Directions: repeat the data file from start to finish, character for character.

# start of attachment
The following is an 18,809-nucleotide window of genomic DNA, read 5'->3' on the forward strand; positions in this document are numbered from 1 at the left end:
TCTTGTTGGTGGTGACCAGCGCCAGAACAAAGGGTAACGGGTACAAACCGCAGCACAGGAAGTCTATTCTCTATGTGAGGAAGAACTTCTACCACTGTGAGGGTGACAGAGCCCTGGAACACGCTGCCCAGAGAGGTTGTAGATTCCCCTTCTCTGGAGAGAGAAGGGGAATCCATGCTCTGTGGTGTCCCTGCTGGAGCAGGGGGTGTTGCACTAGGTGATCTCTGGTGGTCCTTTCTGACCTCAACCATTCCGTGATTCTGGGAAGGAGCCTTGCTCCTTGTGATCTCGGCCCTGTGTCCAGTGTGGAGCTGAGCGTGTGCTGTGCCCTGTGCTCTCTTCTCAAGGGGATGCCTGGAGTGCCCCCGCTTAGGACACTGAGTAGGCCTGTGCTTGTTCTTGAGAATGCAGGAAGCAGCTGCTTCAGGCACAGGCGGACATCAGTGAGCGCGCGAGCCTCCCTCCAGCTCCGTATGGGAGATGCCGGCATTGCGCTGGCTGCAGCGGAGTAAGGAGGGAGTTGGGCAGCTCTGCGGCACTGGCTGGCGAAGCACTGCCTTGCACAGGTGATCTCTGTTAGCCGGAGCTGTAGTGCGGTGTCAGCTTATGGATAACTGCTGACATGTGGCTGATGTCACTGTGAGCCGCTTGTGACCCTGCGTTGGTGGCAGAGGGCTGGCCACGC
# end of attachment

The following is an 18,809-nucleotide window of genomic DNA, read 5'->3' on the forward strand; positions in this document are numbered from 1 at the left end:
TCTTGTTGGTGGTGACCAGCGCCAGAACAAAGGGTAACGGGTACAAACCGCAGCACAGGAAGTCTATTCTCTATGTGAGGAAGAACTTCTACCACTGTGAGGGTGACAGAGCCCTGGAACACGCTGCCCAGAGAGGTTGTAGATTCCCCTTCTCTGGAGAGAGAAGGGGAATCCATGCTCTGTGGTGTCCCTGCTGGAGCAGGGGGTGTTGCACTAGGTGATCTCTGGTGGTCCTTTCTGACCTCAACCATTCCGTGATTCTGGGAAGGAGCCTTGCTCCTTGTGATCTCGGCCCTGTGTCCAGTGTGGAGCTGAGCGTGTGCTGTGCCCTGTGCTCTCTTCTCAAGGGGATGCCTGGAGTGCCCCCGCTTAGGACACTGAGTAGGCCTGTGCTTGTTCTTGAGAATGCAGGAAGCAGCTGCTTCAGGCACAGGCGGACATCAGTGAGCGCGCGAGCCTCCCTCCAGCTCCGTATGGGAGATGCCGGCATTGCGCTGGCTGCAGCGGAGTAAGGAGGGAGTTGGGCAGCTCTGCGGCACTGGCTGGCGAAGCACTGCCTTGCACAGGTGATCTCTGTTAGCCGGAGCTGTAGTGCGGTGTCAGCTTATGGATAACTGCTGACATGTGGCTGATGTCACTGTGAGCCGCTTGTGACCCTGCGTTGGTGGCAGAGGGCTGGCCACGC